The Industrial Revolution remains a defining moment in the economic history of the modern world. But what kind and how much a revolution was it really? Why did it take place when and where it did, and how did it lead to modern economic growth? These are just a few of the questions that economic historians continue to debate. In this volume, a group of distinguished scholars present the most up-to‐ date findings and defend their latest views on essential aspects of the Industrial Revolution.The editor's introduction is a major survey and evaluation of contemporary research in the field.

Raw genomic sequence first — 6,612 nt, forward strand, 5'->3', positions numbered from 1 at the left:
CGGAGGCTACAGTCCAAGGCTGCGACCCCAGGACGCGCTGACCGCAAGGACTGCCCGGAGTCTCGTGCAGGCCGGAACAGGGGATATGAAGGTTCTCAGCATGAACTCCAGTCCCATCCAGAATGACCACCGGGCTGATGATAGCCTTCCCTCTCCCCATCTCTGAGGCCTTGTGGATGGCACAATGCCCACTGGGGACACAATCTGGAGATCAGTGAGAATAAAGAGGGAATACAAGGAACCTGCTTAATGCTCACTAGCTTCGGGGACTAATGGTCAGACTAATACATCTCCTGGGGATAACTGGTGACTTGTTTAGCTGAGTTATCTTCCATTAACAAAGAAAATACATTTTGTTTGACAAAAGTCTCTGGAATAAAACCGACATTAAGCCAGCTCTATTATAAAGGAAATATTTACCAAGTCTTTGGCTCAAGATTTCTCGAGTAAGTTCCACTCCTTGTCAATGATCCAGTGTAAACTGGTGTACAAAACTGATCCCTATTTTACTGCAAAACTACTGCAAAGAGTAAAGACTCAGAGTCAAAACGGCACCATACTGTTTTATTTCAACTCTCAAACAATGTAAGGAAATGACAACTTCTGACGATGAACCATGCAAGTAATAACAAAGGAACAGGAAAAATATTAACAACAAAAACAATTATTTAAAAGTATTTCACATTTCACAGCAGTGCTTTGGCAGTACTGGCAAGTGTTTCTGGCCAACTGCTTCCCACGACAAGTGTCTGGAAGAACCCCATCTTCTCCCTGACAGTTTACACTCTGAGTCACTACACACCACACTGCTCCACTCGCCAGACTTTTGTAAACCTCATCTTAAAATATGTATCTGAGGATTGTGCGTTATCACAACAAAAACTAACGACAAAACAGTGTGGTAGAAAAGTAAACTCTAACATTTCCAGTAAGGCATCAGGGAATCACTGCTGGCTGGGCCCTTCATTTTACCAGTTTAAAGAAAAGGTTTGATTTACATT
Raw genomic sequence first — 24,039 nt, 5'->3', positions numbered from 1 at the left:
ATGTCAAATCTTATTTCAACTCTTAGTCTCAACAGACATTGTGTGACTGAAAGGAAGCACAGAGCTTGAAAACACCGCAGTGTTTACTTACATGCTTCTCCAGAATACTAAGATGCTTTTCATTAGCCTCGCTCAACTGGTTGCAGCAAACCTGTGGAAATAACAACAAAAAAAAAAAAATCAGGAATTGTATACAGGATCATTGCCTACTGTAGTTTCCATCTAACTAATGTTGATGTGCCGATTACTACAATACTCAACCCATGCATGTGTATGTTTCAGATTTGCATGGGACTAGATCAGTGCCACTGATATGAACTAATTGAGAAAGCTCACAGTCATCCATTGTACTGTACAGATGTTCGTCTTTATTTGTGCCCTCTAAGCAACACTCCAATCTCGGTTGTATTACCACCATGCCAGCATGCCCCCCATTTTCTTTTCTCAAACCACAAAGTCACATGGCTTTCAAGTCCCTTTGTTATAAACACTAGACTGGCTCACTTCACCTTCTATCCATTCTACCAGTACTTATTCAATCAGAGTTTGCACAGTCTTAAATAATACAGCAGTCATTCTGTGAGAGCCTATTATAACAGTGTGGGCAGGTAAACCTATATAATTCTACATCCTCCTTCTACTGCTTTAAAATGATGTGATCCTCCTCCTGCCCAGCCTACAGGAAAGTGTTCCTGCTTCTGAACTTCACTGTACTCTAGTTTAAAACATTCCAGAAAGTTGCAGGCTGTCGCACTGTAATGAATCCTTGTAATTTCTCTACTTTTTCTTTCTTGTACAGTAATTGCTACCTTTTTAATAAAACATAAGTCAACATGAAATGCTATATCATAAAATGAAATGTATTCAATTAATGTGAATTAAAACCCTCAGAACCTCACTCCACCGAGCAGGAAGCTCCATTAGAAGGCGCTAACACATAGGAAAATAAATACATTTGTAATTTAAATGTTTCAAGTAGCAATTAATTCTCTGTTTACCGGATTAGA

This second edition of a widely praised and read collection remains essential for economic historians and indeed for historians of Great Britain and economists with an interest of economic change in the past.